I can’t imagine being columnist Jenee Osterheldt. She is on a lovely vacation in Paris and instead of enjoying herself, she is the victim of a “racist attack.” Lucky for her, this gives her a front-section story about the history of American racism and how people are racist all over the Globe. This is her regular column topic, so hopefully she was able to deduct the cost of her trip for research?
But when you read her description of the incident, I don’t see any racism at all. But as the Globe has been trying to prove through countless articles, racism is in the eye of the beholder. If a white person wearing white clothes and white sneakers walks by and looks at a black person, that could be perceived as a racist attack. Surely the white person knew that wearing white was a dog whistle to white supremacists? They must be trying to intimidate the black person, obviously. Didn’t the KKK wear white robes? Did Hitler also have a white suit? Maybe that was Mao.
In this alleged racist incident, Osterheldt was hailing a cab and a white French woman, nicely dressed, came across the street and started screaming at her. I presume it was in French as Osterheldt does not offer a single quote as to what is said. Without a translation, how does Osterheldt know this was evidence of racism? Perhaps the French woman thought the cab was hers and some foreign tourist took it from her. Maybe she was having a bad day and really needed the ride. There are probably 100 more plausible explanations than “racism.”
Osterheldt then says that she got injured in the altercation. I guess the woman tried to get in the cab and some sort of scuffle ensued.
Being in a foreign country, Osterheldt didn’t physically defend herself from the assault, if that’s what it was, but she is convinced this was a racist incident. Why? Because Osterheldt is black and the French woman was white. So what else could it be?
Think how angry one can get when you are waiting for a particular parking space and someone else swoops in and grabs it because you hesitated. That’s what this incident sounded like to me as a reader. Maybe the woman flagged the cab, it stopped, and Osterheldt took it, thinking it was stopping for her. Osterheldt does describe walking behind the cabby, so maybe this was a line of cabs with the drivers soliciting rides from tourists. Or maybe the white woman was just mentally ill.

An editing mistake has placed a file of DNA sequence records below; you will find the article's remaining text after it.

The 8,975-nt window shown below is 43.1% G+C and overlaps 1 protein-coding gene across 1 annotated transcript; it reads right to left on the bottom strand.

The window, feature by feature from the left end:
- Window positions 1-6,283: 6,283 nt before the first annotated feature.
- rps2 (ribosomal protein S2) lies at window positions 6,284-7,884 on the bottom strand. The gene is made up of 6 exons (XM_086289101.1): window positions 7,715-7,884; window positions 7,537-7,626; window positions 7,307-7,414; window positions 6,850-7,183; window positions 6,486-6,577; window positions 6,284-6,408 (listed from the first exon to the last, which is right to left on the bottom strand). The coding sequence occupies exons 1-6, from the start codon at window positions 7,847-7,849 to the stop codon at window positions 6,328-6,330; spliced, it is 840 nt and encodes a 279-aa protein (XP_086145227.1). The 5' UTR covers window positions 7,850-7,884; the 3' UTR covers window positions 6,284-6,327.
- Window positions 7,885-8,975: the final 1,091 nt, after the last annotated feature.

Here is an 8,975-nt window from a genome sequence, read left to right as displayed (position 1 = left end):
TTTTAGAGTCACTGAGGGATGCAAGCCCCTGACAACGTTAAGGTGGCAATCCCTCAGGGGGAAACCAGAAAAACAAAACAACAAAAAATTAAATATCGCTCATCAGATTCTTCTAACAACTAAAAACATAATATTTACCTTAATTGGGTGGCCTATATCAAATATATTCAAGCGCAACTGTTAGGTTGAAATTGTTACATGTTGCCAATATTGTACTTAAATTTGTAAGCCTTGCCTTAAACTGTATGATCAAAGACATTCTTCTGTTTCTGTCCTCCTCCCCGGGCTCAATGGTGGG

Regardless, tying this incident with no evidence of any racism (no racist words or comments were reported) to the black American experience and 400 years of slavery just show the downside of current “Afro-American studies” in our colleges. To see racism in this example is to imagine racism behind every human interaction, no matter how benign.
Osterheldt didn’t describe what clothes she was wearing. Maybe her clothing triggered this poor woman who felt Osterheldt was racially attacking her, so she was just defending herself. That is about as fantastical and without any basis as Osterheldt’s premise.
Oh, here’s another idea. Maybe this has happened to Osterheldt before? Maybe crazed white people have physically assaulted her so often that she just knows a racist attack when it occurs. Or maybe she views the world through victimization glasses and just sees racism everywhere.
Either way, it is sad. But at least Osterheldt got a column and maybe a tax deduction out of it.
*Requires minimim of 5 Ratings to be displayed
Grading articles for bias is subjective. We hope that with widespread participation, we can give the reporters and editors at the Boston Globe valuable feedback on their professional work. Here are our suggestions for grading news articles for bias. (We do not rate editorial opinion columns for bias. But we do analyze the Boston Globe for overall editorial balance.)
Consider whether the article is completely free of bias (a grade of 10 or A), has been mostly free of bias (8 or 9, A- or B+), has been biased but not terribly or where the bias did not hurt the integrity of the underlying information (7 or 6, B or B-).
If the article was fairly biased overall, but subtle; or where the bias was particularly prominent but isolated to a single section, give the article a 5 or 4 (C+ or C). If the article was very biased but perhaps not intentionally so, perhaps a C- (3) would be deserved.
If the article was extremely prejudiced with major misstatements of fact, intentionally misleading, or ignored well known facts to advance a false narrative, give the article a D or F (2 or 1).
Reviewers must subscribe to Public Editor and agree to our terms of service to participate. Subscriptions are currently free. We recommend that all readers subscribe to the Boston Globe or the newspaper of their choice to support journalism, and to send the Boston Globe your feedback directly. Thank you for participating in Public Editor’s bias rating project!